The district court dismissed Reilly's complaint for failure to state a claim upon which relief can be granted, ruling, among other things, that neither § 51-1-6 nor § 51-1-8 creates a cause of action for the alleged underlying violation of the ADEA or § 34-1-2. The district court also based its dismissal on the ground that Reilly was an employee at-will. The court reasoned that since § 51-1-6 and § 51-1-8 do not specifically create exceptions to the at-will employee doctrine, Reilly could not recover in tort under Georgia law for his discharge. In certifying its questions to this Court, the Eleventh Circuit Court of Appeals stated that this Court was free to consider the significance of Reilly's employee at-will status in considering the certified questions.2
1. We conclude that Reilly's status as an at-will employee is dispositive of the certified questions, and requires that we answer both questions in the negative.
Pursuant to OCGA § 34-7-1, an at-will employee generally may be terminated for any reason, and the employee may not recover from the employer in tort for wrongful discharge.3 Although there can be public policy exceptions to the doctrine, judicially created exceptions are not favored, and Georgia courts thus generally defer to the legislature to create them.4 In the present case, we need not consider the extent of this Court's authority to create an exception to the employee-at-will doctrine because we conclude that the various statutes express the General Assembly's intent, and thus the public policy, that an at-will employee may not sue in tort under § 51-1-6 or § 51-1-8 for wrongful discharge based upon age discrimination.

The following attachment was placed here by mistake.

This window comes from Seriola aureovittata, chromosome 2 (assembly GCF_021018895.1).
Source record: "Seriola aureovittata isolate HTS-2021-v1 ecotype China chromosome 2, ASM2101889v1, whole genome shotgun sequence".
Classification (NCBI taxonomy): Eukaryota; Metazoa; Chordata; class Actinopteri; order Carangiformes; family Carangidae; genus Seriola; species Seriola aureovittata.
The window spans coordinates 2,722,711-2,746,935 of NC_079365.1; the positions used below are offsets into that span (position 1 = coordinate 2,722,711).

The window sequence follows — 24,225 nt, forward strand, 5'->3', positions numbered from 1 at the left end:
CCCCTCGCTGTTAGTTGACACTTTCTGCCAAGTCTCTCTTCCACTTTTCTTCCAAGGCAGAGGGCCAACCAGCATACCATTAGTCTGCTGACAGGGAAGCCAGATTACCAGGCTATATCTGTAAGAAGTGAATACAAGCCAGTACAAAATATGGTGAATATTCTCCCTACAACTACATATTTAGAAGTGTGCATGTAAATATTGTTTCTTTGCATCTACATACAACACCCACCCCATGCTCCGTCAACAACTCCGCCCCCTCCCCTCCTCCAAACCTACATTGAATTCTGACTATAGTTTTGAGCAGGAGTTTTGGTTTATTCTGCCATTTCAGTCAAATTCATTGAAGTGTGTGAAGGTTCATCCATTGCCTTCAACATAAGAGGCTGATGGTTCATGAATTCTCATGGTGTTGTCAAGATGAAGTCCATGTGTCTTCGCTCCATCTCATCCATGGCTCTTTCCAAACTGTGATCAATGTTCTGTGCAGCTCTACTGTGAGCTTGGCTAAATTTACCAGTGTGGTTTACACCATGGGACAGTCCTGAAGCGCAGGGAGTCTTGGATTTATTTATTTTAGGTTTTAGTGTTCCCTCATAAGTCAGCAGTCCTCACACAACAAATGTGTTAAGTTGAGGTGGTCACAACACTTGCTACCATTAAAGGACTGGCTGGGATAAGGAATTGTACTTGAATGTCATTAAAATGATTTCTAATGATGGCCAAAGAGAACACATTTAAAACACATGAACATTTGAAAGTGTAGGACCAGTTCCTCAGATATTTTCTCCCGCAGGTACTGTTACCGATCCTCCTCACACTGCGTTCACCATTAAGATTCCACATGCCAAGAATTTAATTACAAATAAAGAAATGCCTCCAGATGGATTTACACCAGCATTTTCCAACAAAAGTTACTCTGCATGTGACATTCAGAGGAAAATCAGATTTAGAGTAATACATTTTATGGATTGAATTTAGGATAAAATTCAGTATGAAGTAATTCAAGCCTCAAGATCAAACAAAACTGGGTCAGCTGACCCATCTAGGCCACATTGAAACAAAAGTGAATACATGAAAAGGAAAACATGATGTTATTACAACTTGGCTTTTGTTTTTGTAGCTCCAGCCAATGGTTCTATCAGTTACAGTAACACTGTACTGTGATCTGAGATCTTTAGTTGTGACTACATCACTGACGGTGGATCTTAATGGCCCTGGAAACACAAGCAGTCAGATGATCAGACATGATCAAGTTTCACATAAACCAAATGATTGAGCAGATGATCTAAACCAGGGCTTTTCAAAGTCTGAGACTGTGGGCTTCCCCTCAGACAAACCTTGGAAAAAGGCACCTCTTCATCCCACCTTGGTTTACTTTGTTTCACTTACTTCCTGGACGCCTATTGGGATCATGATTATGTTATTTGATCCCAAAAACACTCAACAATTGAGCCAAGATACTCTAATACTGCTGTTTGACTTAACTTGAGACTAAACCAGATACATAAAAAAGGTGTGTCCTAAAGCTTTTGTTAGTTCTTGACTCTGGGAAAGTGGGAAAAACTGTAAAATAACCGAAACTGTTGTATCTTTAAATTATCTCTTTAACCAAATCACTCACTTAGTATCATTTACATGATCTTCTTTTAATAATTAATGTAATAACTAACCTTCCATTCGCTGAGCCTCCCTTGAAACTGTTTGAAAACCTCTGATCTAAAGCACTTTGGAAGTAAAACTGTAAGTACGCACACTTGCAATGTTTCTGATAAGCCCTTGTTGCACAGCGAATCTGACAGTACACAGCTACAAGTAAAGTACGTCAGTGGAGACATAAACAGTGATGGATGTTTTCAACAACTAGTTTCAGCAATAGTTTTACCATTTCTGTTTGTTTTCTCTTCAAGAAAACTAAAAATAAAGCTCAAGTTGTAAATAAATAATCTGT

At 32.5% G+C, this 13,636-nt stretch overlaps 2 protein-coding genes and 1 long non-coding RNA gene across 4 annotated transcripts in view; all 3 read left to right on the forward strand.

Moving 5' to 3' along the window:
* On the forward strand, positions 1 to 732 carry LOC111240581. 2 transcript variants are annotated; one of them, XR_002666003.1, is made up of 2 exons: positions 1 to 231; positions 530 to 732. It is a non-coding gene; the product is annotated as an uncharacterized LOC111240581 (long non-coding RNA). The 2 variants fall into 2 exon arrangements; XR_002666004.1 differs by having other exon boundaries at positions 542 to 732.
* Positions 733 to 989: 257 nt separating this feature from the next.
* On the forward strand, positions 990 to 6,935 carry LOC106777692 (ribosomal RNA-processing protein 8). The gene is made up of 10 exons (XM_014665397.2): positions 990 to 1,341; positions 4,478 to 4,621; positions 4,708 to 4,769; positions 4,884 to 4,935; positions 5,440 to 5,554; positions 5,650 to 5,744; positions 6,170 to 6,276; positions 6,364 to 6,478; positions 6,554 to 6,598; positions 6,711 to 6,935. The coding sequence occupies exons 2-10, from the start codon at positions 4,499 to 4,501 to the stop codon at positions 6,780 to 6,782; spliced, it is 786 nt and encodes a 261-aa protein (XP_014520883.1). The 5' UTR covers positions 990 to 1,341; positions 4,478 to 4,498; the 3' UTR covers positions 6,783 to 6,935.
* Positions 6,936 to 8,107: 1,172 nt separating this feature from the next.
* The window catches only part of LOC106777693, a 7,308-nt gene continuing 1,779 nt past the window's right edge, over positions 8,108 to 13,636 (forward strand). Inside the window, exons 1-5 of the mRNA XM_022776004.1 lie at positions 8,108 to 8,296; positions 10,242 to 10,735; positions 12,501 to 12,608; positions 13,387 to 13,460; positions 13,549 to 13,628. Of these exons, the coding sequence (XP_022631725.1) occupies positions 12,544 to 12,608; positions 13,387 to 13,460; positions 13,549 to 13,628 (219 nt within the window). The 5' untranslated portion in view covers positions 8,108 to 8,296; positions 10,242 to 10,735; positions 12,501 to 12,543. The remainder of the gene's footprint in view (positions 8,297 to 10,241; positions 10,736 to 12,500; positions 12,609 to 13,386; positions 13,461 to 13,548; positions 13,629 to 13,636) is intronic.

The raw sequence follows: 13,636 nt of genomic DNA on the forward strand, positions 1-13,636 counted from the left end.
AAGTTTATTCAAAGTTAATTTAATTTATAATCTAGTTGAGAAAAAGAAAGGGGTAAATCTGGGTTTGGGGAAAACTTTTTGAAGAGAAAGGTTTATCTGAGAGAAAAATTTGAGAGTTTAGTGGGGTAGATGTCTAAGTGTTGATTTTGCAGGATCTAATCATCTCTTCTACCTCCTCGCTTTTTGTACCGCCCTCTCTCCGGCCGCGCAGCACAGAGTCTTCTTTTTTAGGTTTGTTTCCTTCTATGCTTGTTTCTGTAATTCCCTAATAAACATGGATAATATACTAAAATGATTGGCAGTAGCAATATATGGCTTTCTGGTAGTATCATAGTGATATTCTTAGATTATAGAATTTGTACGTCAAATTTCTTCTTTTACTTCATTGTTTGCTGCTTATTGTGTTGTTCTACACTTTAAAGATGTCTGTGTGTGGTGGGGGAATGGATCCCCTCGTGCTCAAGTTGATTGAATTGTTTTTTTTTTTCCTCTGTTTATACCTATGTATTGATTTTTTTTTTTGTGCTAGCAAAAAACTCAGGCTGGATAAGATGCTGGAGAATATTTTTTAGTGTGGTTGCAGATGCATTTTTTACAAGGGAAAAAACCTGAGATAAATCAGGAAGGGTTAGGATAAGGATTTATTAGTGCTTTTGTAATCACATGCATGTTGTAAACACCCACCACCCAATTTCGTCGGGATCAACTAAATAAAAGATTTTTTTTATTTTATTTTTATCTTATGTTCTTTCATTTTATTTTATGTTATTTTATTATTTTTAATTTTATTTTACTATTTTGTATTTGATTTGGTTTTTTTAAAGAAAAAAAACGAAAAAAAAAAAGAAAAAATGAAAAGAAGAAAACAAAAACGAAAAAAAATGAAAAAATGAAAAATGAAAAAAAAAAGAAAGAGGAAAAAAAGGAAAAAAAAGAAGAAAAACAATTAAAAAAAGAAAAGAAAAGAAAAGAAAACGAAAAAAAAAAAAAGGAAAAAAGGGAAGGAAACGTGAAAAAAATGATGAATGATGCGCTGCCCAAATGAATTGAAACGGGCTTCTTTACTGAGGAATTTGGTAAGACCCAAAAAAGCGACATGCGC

First, § 51-1-65 and § 51-1-86 merely set forth general principles of tort law, and do not specifically create an exception to the at-will employee doctrine. Moreover, when the General Assembly enacted Georgia's age-discrimination statute in 1971,7 it did not provide a civil remedy, but instead only provided for criminal misdemeanor penalties. The failure to provide a civil remedy in § 34-1-2 is significant considering that the General Assembly has created specific civil remedies in other areas of employer action against employees8 and considering that the General Assembly is presumed to have enacted the statute with knowledge that under existing law, the employee-at-will doctrine precluded employees from bringing a tort action against their employers for wrongful discharge. Because the inability of an at-will employee to sue in tort for wrongful discharge is a fundamental statutory rule governing employer-employee relations in Georgia; because the General Assembly did not specifically provide a civil action as a remedy when enacting Georgia's age-discrimination act, although it has specified such remedies in other areas of employer-employee relations; and because the specific provisions of § 34-7-1 and § 34-1-2 must control over the more general tort provisions of § 51-1-6 and § 51-1-8, we conclude that the General Assembly did not intend for age-discrimination to provide the basis for a tort of wrongful discharge in this State. We therefore conclude that the general tort provisions of § 51-1-6 and § 51-1-8 cannot be read so as to create a civil action for age discrimination based upon a violation of either § 34-1-2 or the ADEA.